10 biggest hospital industry stories of 2013

2013 is quickly coming to an end and I thought I’d take a few key strokes to reflect on some of the major storylines that made up the previous year.

More than anything 2013 was filled with uncertainty.  Most of the uncertainty revolved around the Patient Protection and Affordable Care Act’s healthcare exchange.  Many hospitals worked hard to estimate the number of individuals who would enroll in the exchange and how that enrollment would affect the bottom line. 

Here’s my top 10 of 2013…drum roll please!

1)  Healthcare exchanges launch but…the system crashed.  The exchanges opened October 1 which just so happened to be the same day the government shut down.  The federal exchange website had glitches and the system crashed repeatedly.  There was hope that 7 million people would enroll by January 1 but to date only 200,000 people have enrolled in the exchange.

2) To expand or not to expand Medicaid, that is the question.  Only 24 states have expanded Medicaid even though the Federal Government will pick up 100% of the tab for expansion for the next 3 years and then 90% thereafter.  Missouri was one of the states that opted not to expand Medicaid to 138% of the federal poverty guidelines which means 300,000 Missourians will go without health coverage in 2014. 

3)  How much will it cost me?  TIME Magazine rocked the healthcare world with an article in February that looked at high healthcare costs and the difficulty the consumer experiences when asking for a price tag upfront.  CMS then released data on the 100 most frequently billed inpatient charges and 30 most common outpatient charges.  The data showed that prices vary greatly from market to market.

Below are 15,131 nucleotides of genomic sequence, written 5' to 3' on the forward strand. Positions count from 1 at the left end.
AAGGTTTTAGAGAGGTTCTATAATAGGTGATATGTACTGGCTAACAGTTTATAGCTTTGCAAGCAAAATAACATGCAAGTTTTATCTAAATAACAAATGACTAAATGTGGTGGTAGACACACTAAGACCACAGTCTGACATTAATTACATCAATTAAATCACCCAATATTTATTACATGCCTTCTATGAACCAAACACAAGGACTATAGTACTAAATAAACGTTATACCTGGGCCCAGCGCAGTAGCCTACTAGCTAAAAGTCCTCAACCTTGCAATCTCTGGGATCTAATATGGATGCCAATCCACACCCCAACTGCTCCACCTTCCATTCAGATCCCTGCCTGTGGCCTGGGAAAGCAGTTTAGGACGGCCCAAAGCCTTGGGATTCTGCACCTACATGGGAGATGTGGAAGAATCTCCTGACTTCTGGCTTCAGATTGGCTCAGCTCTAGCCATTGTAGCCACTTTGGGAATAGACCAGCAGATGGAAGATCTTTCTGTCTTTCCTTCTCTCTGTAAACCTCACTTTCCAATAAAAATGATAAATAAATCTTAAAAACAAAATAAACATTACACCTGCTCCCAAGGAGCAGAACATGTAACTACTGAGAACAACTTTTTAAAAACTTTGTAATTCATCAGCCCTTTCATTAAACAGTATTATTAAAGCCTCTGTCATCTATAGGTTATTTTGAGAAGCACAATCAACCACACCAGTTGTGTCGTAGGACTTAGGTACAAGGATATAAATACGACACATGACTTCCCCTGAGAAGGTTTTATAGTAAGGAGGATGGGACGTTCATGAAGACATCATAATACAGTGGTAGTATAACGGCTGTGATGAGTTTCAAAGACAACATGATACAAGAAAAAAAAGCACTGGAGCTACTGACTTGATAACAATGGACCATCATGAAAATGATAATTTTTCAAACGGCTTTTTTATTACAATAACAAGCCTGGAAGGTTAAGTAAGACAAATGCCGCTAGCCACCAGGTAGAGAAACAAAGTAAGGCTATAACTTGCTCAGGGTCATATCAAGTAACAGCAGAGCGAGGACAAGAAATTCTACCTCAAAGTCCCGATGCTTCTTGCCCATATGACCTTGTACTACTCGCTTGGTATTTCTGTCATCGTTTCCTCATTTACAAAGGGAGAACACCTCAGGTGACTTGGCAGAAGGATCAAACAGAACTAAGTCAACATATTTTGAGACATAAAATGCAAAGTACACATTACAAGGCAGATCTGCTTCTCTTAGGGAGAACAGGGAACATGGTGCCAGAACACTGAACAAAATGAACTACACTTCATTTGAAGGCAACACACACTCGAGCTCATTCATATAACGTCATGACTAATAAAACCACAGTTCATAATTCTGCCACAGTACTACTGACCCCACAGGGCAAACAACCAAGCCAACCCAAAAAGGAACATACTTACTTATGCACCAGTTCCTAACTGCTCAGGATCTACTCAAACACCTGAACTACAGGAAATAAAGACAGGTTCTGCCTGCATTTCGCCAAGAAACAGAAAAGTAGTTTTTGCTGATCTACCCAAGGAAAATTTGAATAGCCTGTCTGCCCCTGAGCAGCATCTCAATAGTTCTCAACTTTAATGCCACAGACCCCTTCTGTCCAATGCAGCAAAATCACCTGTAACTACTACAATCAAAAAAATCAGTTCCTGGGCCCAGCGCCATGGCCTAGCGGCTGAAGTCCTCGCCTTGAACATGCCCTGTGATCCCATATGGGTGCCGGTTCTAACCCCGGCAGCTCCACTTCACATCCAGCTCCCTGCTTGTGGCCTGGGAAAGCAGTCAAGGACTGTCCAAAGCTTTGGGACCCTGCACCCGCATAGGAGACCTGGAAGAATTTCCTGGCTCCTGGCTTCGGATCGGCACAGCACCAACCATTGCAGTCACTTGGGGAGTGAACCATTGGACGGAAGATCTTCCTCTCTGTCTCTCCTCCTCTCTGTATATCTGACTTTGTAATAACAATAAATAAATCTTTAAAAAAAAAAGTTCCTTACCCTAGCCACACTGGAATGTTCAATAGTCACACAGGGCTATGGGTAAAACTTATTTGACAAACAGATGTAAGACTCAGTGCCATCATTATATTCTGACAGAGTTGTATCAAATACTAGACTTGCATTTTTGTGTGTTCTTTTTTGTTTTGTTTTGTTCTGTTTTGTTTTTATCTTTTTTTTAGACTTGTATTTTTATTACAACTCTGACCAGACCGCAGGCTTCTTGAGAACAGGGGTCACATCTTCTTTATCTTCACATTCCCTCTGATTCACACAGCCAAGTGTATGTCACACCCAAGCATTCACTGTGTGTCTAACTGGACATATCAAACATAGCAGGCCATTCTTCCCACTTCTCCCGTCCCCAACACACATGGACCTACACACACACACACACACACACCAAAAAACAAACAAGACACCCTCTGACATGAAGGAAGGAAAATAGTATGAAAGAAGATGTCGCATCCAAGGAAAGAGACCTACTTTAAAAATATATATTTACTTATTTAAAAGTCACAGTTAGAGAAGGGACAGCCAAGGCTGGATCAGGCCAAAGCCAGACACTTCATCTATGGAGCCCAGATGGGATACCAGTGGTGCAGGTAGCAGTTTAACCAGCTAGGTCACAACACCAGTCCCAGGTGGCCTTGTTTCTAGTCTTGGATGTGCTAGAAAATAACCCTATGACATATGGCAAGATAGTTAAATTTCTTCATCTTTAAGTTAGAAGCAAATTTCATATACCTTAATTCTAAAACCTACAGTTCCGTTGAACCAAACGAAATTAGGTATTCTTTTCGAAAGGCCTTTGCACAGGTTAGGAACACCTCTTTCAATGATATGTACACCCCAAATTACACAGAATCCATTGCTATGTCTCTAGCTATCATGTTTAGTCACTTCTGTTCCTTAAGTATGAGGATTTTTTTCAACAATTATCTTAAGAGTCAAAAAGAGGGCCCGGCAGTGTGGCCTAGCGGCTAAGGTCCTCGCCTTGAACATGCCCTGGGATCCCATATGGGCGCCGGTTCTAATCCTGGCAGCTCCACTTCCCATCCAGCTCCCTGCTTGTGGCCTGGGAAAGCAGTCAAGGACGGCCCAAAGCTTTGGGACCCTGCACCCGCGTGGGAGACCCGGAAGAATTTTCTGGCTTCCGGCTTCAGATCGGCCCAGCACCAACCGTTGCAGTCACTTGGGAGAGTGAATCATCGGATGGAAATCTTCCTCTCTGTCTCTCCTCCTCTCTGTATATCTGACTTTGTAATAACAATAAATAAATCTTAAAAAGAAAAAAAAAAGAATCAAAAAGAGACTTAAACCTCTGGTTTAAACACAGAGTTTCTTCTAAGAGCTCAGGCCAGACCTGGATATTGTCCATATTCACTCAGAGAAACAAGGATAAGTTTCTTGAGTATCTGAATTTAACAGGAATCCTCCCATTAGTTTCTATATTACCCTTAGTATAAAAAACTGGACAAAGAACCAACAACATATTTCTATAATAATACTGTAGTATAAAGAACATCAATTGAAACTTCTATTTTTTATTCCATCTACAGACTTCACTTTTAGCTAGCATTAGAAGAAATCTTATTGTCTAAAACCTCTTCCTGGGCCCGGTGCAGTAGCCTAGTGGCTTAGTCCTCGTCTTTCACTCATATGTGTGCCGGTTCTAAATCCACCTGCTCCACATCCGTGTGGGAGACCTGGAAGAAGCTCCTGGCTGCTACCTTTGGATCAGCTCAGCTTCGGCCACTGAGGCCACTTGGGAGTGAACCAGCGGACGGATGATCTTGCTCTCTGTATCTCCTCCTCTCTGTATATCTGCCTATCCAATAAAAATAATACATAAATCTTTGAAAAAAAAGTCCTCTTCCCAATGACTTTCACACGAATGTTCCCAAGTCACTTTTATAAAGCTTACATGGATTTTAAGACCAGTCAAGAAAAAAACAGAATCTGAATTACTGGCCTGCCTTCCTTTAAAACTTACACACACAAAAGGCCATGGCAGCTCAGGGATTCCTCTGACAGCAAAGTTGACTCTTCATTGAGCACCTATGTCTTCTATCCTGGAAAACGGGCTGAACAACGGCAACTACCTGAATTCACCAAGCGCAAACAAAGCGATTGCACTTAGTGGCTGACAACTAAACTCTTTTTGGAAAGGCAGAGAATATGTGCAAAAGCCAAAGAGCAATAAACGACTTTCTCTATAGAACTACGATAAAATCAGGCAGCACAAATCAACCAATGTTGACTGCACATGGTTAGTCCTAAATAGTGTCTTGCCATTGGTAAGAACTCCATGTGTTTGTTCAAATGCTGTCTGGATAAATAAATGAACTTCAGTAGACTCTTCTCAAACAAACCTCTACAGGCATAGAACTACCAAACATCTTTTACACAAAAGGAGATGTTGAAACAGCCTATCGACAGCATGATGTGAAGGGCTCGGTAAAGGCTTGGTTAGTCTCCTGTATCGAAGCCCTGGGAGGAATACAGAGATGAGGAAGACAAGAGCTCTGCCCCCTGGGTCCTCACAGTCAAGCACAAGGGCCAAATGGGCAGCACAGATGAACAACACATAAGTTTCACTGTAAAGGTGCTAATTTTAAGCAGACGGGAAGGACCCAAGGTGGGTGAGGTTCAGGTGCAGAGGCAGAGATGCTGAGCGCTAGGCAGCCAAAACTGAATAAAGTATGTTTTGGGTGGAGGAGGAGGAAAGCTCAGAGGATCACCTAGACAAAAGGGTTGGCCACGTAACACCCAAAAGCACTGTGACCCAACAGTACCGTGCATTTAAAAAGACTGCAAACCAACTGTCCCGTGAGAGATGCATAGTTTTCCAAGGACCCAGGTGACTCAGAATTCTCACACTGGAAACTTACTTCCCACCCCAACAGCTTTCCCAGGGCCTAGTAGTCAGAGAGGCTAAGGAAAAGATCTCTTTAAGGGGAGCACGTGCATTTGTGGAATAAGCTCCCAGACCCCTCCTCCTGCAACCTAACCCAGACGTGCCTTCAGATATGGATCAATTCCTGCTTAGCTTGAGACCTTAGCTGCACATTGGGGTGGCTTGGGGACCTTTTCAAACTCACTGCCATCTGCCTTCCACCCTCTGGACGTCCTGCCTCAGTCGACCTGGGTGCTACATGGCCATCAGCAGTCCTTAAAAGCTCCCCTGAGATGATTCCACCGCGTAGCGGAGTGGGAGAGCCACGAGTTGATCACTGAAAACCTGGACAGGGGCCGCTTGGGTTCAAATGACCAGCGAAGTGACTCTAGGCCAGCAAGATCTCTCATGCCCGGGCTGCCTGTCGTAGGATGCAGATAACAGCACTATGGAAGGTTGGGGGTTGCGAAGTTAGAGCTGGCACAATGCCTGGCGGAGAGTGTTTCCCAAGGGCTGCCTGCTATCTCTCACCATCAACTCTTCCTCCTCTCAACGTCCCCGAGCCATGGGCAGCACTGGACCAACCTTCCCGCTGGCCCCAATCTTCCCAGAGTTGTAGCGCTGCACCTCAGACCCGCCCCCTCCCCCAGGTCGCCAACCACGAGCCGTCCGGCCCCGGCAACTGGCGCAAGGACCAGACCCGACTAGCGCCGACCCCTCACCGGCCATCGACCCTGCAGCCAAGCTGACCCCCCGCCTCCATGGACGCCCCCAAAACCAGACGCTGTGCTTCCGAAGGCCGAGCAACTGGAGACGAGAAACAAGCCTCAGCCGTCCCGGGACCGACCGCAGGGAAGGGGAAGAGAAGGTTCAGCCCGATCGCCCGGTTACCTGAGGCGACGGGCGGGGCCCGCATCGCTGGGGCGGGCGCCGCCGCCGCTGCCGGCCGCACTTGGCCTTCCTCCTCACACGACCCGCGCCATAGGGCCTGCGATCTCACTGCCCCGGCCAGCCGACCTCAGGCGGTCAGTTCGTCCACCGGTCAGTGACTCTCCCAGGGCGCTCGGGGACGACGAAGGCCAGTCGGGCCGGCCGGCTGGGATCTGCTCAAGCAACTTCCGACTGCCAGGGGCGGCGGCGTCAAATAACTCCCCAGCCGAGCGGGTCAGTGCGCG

4)  The job factory is closing.  Through the recent “Great Recession” the healthcare sector was the one bright spot for job creation.  That changed in 2013.  Healthcare organizations trimmed 41,000 jobs in 2013.  Decreased reimbursement from Medicare and Medicaid and uncertainty about Medicaid expansion and healthcare reform were the most common reasons cited.

5)  Let’s change our name, mergers abound!   One way to play with the big boys is to become one.  Healthcare mergers happened at a break neck pace in 2013.  The reason – uncertainty about healthcare reform.

6)  MU, not my alma mater but Meaningful Use.  Stage 2 has been delayed and most providers are breathing a sigh of relief because complying would have been a challenge during the initial time frame.

7)  HIPAA rules grow.  Patients now have a right to an electronic copy of their medical record and breach notification requirements have changed.  The risk of harm to a patient is no longer at play when a breach is assessed.

8)  ACOs may not be all they’re cracked up to be.  ACO or Accountable Care Organizations came from the Patient Protection and Affordable Care Act and the thought is they would reduce cost by sharing risk and rewarding healthcare providers by maintaining population health.  There were 32 original ACO’s that participated in the first year of the program, more than 9 have already quit because they couldn’t make any money.  ACO’s may be done before they ever really start.

9)  Don’t come back.  Readmission penalties are at play for hospitals.  CMS will cut Medicare payments to hospitals by as much as 1% for hospitals with high readmission rates.  The concern with the program is that safety net hospitals, rural hospitals and critical access hospitals, will be the hardest hit.

10)  It’s an outpatient world.  Hospitals are increasingly seeing a shift to outpatient sites of care.  These changes include retail and walk in type clinics.  There’s a lower cost structure in these settings as opposed to the emergency department and utilization has been shown to lower readmissions and inappropriate emergency department utilization through improved population health and access to primary care.

About Craig Thompson

I am a young professional with two great sons, and I work in the healthcare setting. I am employed in hospital administration and serve as Chief Executive Officer at Golden Valley Memorial Healthcare in Clinton, Missouri. At GVMH we care for our families, friends and neighbors. We're committed to providing the safest, friendliest and most compassionate care to all we serve.
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